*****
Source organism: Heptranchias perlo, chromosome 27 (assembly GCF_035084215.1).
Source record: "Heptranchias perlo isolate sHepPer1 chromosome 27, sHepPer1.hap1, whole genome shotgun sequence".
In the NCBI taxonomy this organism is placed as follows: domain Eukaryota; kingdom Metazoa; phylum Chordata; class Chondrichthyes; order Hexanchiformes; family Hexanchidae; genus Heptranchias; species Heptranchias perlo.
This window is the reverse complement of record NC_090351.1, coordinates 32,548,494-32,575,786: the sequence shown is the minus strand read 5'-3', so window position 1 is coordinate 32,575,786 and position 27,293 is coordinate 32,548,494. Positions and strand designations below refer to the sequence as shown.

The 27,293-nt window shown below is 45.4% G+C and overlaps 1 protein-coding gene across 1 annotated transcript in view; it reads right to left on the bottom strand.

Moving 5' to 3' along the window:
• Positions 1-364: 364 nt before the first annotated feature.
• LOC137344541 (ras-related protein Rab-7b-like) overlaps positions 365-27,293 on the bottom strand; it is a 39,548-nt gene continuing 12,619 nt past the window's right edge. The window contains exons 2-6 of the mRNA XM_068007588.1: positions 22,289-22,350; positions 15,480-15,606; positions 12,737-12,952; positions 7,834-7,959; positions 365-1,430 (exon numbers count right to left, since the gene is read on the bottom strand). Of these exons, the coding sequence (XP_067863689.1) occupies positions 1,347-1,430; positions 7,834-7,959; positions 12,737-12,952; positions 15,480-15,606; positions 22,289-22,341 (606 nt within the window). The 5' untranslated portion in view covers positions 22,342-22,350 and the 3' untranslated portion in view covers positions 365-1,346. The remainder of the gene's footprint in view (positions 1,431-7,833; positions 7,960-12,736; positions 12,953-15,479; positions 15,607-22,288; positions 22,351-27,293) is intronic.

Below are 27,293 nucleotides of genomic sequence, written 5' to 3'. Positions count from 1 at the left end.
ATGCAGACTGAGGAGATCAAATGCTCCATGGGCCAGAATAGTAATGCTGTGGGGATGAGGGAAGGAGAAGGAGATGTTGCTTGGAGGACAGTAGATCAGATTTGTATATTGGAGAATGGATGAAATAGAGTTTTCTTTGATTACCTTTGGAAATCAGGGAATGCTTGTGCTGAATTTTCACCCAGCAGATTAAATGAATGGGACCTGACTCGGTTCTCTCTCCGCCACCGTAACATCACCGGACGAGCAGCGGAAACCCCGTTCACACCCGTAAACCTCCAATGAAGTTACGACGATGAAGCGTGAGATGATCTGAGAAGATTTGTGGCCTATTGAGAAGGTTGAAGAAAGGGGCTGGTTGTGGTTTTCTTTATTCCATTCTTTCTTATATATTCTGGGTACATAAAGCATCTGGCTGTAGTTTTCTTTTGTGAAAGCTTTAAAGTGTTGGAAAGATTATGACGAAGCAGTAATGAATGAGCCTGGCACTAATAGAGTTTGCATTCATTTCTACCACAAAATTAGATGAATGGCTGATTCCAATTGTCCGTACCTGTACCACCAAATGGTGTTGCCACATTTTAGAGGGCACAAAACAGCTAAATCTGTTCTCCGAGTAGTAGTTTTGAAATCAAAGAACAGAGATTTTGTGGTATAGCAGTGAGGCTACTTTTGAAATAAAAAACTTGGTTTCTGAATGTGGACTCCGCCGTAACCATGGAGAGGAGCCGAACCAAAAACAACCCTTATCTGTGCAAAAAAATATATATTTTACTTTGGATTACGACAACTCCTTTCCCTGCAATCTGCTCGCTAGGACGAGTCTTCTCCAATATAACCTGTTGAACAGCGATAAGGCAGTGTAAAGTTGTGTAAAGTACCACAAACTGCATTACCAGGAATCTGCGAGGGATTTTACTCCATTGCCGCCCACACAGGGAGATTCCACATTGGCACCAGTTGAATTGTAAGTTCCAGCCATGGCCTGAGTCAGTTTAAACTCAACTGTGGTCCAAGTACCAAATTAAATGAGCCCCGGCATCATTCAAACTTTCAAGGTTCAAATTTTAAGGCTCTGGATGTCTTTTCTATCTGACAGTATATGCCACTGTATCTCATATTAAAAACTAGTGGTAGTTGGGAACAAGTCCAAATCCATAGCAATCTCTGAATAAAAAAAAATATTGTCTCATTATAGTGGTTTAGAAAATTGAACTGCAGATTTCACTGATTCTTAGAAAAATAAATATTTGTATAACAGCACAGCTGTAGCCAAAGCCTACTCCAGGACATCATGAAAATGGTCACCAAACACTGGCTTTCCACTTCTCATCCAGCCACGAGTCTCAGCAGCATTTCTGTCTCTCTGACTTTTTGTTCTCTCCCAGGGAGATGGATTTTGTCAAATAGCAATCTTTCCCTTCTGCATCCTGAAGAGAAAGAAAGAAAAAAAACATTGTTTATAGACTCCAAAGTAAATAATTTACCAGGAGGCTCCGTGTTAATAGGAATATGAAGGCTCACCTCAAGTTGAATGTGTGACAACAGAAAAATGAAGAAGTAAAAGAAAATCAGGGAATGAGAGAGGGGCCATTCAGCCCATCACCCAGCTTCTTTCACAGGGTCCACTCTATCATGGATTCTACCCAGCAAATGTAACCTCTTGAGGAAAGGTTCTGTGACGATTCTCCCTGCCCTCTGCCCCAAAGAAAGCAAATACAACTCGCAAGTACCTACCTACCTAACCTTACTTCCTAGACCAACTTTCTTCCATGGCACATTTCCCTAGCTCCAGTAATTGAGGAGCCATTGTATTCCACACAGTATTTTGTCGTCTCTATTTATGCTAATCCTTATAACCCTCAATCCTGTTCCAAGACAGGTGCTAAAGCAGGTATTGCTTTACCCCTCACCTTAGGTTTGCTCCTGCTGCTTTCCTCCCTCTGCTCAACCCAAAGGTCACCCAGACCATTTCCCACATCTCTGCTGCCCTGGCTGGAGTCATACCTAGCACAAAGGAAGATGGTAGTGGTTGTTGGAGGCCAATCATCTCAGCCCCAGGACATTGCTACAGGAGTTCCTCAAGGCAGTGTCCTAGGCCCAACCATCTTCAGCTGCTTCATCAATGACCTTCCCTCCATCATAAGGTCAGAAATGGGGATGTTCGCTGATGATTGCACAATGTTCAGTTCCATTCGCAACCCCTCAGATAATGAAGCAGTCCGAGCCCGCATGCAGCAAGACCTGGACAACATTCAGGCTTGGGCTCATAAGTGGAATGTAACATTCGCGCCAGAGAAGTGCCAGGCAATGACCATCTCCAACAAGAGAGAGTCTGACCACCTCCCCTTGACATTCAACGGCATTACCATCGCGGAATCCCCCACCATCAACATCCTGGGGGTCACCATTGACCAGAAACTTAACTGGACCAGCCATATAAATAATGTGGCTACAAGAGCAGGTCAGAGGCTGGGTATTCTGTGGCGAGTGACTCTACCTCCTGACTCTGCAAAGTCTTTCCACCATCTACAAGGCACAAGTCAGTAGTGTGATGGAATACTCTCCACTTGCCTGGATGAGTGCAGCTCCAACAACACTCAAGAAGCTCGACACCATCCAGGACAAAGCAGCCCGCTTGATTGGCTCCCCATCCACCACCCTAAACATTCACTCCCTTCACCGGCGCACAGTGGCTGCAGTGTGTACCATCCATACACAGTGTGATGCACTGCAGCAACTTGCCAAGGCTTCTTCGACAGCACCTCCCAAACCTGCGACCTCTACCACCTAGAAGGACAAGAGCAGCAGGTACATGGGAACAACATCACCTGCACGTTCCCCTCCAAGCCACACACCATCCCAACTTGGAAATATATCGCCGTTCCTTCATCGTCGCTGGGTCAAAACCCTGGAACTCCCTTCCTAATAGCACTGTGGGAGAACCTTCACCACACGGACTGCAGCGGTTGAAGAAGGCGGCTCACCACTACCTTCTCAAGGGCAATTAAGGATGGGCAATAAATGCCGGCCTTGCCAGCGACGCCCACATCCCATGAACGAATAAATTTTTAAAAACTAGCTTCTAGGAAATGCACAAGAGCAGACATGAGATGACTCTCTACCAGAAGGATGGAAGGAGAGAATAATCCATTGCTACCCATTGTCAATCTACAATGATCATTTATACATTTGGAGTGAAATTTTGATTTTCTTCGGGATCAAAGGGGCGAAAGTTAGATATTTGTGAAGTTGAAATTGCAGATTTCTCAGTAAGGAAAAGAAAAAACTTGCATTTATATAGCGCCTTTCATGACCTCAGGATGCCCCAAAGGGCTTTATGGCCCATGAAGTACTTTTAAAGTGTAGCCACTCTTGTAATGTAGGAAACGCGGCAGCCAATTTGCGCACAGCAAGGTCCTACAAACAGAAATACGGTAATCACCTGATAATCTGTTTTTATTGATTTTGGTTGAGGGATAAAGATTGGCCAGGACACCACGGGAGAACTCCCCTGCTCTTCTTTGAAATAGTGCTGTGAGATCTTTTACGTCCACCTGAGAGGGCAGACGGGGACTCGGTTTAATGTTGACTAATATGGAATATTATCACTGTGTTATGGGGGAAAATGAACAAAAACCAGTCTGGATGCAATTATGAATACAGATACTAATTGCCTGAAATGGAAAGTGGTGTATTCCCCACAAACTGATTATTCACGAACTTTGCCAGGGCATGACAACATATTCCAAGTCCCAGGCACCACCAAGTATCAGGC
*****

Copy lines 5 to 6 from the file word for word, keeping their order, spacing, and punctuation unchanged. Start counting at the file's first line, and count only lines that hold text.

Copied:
The 27,293-nt window shown below is 45.4% G+C and overlaps 1 protein-coding gene across 1 annotated transcript in view; it reads right to left on the bottom strand.

Moving 5' to 3' along the window: